Dear All About Jazz Readers,

If you're familiar with All About Jazz, you know that we've dedicated over two decades to supporting jazz as an art form, and more importantly, the creative musicians who make it. Our enduring commitment has made All About Jazz one of the most culturally important websites of its kind in the world reaching hundreds of thousands of readers every month. However, to expand our offerings and develop new means to foster jazz discovery we need your help.

You can become a sustaining member for a modest $20 and in return, we'll immediately hide those pesky Google ads PLUS deliver exclusive content and provide access to future articles for a full year! This combination will not only improve your AAJ experience, it will allow us to continue to rigorously build on the great work we first started in 1995. Read on to view our project ideas...

7

Stanley Clarke: Stanley Clarke Band: The Message

Chris Mosey By

Sign in to view read count
Once upon a time, he was the enfant terrible of jazz bassists, whizz-kid of Chick Corea's Return to Forever. On his latest album, The Message, at the ripe old age of 66, Stanley Clarke is very much the elder statesman, standing back on the cover pic, arms crossed, letting the youngsters grab the limelight and not giving a damn.

Open up the sleeve and there's Clarke again, besuited, sitting in a leather armchair, holding his electric bass, cool and calm, surrounded by the dudes of his band, in ripped jeans, creative hairstyles and looking as though they have attitude problems.

The opening track is a requiem for recently departed musical luminaries Al Jarreau, Tom Petty (yes, Tom Petty), Chuck Berry (yes, Chuck Berry), Larry Coryell and Darryl Brown. Clarke seemingly wants you to know he does not approve of categorization when it comes to music, man.

The main ambience of the album is spacey, courtesy, Clarke says, of L. Ron Hubbard, sci-fi writer and founder of Scientology . But there are many digressions. "Lost in a World" and "After The Cosmic Rain/Dance of the Planetary Prince," leavened with girly back-up vocals, are pure pop. More importantly, "The Message" features the leader on acoustic guitar. It's a lovely number and a relief from the spacey hokum.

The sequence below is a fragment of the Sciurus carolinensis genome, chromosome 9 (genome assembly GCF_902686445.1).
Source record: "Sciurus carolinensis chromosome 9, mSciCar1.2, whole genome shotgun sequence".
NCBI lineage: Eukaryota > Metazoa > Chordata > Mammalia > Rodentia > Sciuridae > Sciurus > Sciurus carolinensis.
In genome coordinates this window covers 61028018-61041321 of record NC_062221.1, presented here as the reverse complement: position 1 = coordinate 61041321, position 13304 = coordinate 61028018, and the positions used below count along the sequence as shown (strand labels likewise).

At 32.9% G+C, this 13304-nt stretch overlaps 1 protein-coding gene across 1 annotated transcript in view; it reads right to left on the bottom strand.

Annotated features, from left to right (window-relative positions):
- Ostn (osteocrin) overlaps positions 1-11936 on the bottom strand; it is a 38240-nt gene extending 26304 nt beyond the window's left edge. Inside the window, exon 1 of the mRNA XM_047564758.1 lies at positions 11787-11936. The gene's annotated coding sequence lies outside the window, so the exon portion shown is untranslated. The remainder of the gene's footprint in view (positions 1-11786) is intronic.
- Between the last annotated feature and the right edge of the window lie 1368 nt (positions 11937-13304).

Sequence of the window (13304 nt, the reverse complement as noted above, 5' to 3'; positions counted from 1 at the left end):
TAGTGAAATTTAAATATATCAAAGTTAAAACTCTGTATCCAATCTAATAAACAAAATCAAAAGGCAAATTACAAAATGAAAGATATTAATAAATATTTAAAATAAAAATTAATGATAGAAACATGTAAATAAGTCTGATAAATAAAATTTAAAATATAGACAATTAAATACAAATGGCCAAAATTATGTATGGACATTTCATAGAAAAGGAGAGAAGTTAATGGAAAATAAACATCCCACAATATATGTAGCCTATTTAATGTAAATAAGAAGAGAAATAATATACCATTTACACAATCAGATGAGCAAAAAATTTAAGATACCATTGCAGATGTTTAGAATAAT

But "Combat Continuum" sees Clarke switching to Orson Welles-mode as -courtesy of voice actor Steve Blum -he broadcasts news of an alien invasion. Things are looking grim for Planet Earth until Blum reveals that it was all a linguistic misunderstanding; the aliens only wanted to help us heal the planet from the ecological damage we've inflicted on it.

Meanwhile, full marks, Commander Clarke, for a masterly Bach prelude, expertly bowed. But surely we could have been spared "To Be Alive"—the seemingly inevitable rap number. The message (perhaps from an older, wiser civilisation in a galaxy far, far away) is that even a great musician comes unstuck trying to be all things to all men... and women.

Track Listing: And Ya Know We’re Missing You; After The Cosmic Rain/Dance Of The Planetary Prince; The Rugged Truth; Combat Continuum; The Message; Lost In A World; Alternative Facts; Bach Cello Suite 1 (Prelude); The Legend Of The Abbas And The Sacred Talisman; Enzo’s Theme; To Be Alive.

Personnel: Stanley Clarke: guitar, bass; Beka Gochiashvili: piano; Cameron Graves, Pat Leonard, Dominique Taplin: synthesizers; Mike Mitchell: drums; Salar Nadar: tabla; Doug Webb: saxophone, flute; Chuck Findley, Ron Stout: trumpet, French horn; Dwayne Benjamin: trombone; Michael Thompson: guitar; Steve Blum, Skyeler Kole, Trevor Wesley, Sofia Sara Clarke, Chris Clarke, Doug E Fresh: vocals.

Title: Stanley Clarke Band: The Message | Year Released: 2018 | Record Label: Mack Avenue Records

Tags

Watch

comments powered by Disqus

Upcoming Shows

Date Detail Price
Mar3Sun
Stanley Clarke
Revolution Hall
Portland, OR
$59
Apr20Sat
Stanley Clarke
Seine Musicale
Boulogne-billancourt, France
€35

Shop

Start your shopping here and you'll support All About Jazz in the process. Learn how.

Related Articles

Read East Of The Sun Album Reviews
East Of The Sun
By David A. Orthmann
January 18, 2019
Read Kresten Osgood Quintet Plays Jazz Album Reviews
Kresten Osgood Quintet Plays Jazz
By Mark Corroto
January 18, 2019
Read Rhythm Kaleidoscope Album Reviews
Rhythm Kaleidoscope
By Troy Dostert
January 18, 2019
Read Coast to Crossroads Album Reviews
Coast to Crossroads
By Chris M. Slawecki
January 18, 2019
Read Duologue Album Reviews
Duologue
By Dan Bilawsky
January 17, 2019
Read Chez Hélène Album Reviews
Chez Hélène
By Glenn Astarita
January 17, 2019
Read Original Demos Album Reviews
Original Demos
By Chris M. Slawecki
January 17, 2019